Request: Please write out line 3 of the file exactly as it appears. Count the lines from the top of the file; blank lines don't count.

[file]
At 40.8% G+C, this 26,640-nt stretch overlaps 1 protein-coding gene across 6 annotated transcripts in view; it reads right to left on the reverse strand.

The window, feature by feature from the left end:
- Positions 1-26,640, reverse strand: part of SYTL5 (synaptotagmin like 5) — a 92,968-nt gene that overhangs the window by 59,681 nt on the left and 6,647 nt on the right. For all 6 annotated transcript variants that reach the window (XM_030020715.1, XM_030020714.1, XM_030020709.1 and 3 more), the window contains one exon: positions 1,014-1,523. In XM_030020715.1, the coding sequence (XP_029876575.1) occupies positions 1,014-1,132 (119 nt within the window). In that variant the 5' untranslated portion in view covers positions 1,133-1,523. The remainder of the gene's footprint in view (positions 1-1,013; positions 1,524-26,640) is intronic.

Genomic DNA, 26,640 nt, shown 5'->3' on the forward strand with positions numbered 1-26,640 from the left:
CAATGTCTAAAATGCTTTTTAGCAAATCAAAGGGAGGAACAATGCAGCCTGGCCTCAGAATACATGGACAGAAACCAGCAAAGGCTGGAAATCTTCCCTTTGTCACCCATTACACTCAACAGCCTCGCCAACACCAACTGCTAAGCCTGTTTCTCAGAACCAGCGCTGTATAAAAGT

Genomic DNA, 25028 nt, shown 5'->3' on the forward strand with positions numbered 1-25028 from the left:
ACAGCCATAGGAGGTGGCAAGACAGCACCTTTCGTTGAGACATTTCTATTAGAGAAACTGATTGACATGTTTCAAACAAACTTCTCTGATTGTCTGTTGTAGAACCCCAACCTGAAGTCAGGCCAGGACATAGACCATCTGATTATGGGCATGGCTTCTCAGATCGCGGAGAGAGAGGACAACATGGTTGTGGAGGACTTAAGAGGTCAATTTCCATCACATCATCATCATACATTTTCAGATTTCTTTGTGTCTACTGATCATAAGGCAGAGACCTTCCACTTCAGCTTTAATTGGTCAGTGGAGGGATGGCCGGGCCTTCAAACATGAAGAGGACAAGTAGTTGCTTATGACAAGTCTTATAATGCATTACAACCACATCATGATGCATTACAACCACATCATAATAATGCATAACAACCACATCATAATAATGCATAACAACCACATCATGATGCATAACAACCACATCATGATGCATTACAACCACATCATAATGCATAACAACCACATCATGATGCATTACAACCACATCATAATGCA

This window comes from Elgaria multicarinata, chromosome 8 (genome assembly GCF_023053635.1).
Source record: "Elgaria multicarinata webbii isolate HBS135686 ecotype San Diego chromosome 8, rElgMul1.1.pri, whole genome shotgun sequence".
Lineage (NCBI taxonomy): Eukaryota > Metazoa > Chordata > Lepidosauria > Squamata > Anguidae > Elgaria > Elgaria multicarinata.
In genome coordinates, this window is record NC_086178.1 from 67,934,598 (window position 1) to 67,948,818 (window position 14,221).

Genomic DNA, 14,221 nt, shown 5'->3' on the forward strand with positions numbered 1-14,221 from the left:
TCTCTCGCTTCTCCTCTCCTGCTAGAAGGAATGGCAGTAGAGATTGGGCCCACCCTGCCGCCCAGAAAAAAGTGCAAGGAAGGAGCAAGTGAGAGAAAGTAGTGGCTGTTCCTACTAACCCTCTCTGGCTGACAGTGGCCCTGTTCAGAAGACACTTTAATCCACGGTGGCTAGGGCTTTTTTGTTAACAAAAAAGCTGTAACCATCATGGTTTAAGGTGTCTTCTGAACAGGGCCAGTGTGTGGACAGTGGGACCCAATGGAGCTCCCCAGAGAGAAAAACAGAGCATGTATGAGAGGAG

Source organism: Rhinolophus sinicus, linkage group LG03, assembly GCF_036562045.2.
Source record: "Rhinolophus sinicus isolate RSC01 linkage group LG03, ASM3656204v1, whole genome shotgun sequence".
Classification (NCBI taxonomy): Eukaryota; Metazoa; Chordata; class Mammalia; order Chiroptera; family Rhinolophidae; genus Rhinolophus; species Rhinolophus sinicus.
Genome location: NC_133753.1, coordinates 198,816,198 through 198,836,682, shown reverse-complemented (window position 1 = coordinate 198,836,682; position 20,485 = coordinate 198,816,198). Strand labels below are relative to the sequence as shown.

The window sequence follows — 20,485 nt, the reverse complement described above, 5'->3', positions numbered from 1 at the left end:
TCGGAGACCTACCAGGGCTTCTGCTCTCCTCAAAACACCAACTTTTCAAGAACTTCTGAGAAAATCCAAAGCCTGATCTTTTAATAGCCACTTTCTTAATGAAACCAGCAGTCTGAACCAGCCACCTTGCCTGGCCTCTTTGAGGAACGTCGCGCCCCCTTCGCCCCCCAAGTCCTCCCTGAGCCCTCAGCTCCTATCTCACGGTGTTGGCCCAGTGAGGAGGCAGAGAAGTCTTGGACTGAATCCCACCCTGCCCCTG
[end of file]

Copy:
- Positions 1-26,640, reverse strand: part of SYTL5 (synaptotagmin like 5) — a 92,968-nt gene that overhangs the window by 59,681 nt on the left and 6,647 nt on the right. For all 6 annotated transcript variants that reach the window (XM_030020715.1, XM_030020714.1, XM_030020709.1 and 3 more), the window contains one exon: positions 1,014-1,523. In XM_030020715.1, the coding sequence (XP_029876575.1) occupies positions 1,014-1,132 (119 nt within the window). In that variant the 5' untranslated portion in view covers positions 1,133-1,523. The remainder of the gene's footprint in view (positions 1-1,013; positions 1,524-26,640) is intronic.